Oil & cold wax is a super exciting, always engaging and seemingly unlimited technique. I’m looking forward to sharing my experience in this medium, and igniting enthusiasm and creativity with the group.
My approach to this medium is multi-layered. The cold wax gives the paint a bit stiffer and more buttery body than straight oil, thus it lends itself beautifully to applying with various tools – squeegees, bowl scrapers, cabinet scrapers, credit cards, palette knives, brayers… you name it. The wax helps the oil to dry more quickly, facilitating the build up of layers, and also the scraping back into underlying strata. Mark making with oil sticks or with tools is also an integral part of my process. One aspect of the medium that we’ll be unable to explore fully in a two day workshop is the fact that it can be scraped back into at any time in the drying process, to reveal underlying imagery – often exciting and surprising! To get a sense of how this will work, I would encourage participants to bring along smaller paintings that have perhaps stalled or they feel are unsuccessful – oil or acrylic – and work over them with the cold wax and oil.
This technique really helps to loosen up painters who are used to, or even limited by the amount of control achieved with brushes – chance and serendipity enter into the cold wax equation to a great degree.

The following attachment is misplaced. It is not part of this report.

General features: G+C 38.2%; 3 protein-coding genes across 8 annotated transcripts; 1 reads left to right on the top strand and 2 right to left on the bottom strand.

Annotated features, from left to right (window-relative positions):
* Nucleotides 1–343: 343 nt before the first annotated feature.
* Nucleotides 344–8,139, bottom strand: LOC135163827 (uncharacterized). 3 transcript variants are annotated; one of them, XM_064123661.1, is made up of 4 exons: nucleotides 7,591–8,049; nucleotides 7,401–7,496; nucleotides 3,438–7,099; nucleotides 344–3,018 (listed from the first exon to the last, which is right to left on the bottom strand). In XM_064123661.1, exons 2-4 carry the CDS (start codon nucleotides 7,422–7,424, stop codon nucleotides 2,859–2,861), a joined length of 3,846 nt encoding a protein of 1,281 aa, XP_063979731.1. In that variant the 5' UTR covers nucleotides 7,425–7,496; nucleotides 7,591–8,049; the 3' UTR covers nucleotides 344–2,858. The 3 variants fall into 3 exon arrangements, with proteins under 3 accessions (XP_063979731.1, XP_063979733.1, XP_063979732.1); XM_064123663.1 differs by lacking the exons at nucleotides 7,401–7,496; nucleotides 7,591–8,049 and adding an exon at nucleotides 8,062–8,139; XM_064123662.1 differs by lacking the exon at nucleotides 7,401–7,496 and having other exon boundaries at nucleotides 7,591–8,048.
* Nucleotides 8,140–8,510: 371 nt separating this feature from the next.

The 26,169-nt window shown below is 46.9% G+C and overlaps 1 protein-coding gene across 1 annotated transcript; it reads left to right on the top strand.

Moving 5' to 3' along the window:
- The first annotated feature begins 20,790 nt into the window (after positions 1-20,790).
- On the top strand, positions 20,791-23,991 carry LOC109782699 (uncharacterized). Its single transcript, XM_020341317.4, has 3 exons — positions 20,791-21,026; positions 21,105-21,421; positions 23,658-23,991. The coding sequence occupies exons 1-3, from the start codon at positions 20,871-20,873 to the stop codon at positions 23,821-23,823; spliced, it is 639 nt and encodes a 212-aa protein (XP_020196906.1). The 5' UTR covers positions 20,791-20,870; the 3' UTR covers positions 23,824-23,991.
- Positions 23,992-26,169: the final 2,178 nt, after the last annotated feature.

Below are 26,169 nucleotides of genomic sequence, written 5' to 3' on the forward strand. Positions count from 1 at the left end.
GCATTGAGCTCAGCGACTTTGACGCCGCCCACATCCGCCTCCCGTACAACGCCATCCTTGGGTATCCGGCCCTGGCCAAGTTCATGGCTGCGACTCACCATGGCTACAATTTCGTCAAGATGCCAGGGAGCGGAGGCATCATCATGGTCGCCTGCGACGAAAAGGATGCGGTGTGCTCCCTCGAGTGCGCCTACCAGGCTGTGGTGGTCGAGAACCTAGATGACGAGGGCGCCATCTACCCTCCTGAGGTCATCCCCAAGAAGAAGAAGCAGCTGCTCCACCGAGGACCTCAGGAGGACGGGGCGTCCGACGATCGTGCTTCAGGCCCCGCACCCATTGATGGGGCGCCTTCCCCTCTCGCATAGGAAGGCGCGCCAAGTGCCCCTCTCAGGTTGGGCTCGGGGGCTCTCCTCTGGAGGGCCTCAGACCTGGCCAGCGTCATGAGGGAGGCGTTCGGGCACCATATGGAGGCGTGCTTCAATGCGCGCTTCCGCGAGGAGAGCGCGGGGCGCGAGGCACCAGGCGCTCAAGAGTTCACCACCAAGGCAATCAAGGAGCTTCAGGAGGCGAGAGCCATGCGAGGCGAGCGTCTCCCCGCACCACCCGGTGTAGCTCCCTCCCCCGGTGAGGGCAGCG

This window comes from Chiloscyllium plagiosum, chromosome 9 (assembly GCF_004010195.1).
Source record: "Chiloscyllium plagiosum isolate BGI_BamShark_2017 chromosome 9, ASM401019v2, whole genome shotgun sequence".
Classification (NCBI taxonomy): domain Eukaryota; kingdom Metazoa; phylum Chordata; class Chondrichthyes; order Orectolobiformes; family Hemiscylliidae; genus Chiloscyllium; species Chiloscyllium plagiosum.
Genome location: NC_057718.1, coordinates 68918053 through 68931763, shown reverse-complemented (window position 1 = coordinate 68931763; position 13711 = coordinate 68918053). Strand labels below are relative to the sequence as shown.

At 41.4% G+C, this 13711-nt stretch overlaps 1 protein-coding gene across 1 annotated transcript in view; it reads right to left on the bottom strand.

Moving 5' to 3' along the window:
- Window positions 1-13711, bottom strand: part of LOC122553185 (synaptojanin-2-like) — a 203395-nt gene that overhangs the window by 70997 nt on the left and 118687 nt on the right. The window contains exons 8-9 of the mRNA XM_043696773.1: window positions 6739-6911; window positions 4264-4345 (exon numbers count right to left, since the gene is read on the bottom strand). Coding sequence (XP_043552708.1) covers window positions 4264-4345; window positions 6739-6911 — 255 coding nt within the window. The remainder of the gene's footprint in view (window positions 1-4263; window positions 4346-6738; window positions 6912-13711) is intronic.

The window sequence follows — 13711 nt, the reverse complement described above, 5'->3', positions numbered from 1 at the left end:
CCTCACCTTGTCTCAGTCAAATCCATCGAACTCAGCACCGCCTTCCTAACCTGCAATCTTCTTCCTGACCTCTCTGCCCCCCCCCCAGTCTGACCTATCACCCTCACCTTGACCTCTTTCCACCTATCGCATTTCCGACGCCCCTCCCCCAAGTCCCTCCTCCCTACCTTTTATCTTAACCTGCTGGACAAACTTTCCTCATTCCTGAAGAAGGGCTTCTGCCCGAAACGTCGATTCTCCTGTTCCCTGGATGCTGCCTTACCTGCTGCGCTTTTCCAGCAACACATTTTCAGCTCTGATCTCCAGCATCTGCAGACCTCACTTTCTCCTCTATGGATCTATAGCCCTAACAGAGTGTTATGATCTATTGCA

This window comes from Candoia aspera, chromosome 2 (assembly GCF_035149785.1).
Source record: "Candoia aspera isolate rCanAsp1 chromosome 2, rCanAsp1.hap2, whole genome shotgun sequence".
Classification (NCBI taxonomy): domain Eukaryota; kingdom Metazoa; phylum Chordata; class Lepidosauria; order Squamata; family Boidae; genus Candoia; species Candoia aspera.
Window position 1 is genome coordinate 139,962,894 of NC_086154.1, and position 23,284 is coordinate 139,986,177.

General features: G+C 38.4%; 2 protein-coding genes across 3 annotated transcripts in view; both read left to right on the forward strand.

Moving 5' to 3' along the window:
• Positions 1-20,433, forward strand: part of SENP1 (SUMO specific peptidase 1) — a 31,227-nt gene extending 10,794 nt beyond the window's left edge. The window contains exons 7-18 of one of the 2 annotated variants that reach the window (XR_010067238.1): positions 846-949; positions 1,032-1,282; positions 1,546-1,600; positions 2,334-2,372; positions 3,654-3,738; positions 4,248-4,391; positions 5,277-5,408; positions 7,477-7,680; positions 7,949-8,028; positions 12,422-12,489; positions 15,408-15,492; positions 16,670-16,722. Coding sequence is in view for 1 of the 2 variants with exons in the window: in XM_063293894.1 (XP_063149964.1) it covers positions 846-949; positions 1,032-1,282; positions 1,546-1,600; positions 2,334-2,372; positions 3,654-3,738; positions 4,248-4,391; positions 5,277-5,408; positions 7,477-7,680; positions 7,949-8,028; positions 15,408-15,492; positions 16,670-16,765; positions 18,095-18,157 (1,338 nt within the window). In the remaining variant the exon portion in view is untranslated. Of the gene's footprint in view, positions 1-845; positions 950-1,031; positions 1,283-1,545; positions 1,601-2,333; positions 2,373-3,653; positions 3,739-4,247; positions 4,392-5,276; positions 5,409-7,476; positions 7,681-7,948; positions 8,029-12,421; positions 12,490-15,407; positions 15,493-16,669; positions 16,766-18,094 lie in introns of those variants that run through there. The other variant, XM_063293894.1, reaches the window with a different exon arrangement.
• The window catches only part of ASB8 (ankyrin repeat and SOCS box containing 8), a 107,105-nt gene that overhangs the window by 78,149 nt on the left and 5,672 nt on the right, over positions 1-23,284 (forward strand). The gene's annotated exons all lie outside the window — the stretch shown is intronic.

My paintings, whether representational or abstract, are inspired by the landscape. I occasionally use photos as a jumping-off place, to get into a piece, but most of my work is dictated by the principles of composition, colour and the desire to evoke emotion. Participants are welcome to use their own photo reference, or to paint abstract or landscape inspired paintings imaginatively and intuitively. Although we’ll remain mindful of the basic tenets of good painting: composition and design; colour mixing and temperature; value; intuitive application alternating with analysis, the focus will be on exploring the medium itself, not the final outcome. I’ll offer loads of one-on-one instruction, insightful and constructive critique and positive encouragement.
Rather than work on completing one perfect painting, I encourage participants to work on several at once, to allow a true sense of play and experimentation pervade. This medium is really fun, and seems to encourage painting “in the moment”. Mistakes don’t really seem to exist – marks made are easily scraped off or painted over, thus contributing to the interest, depth and sense of history in a piece.
To register please contact Mary Espinosa – firstname.lastname@example.org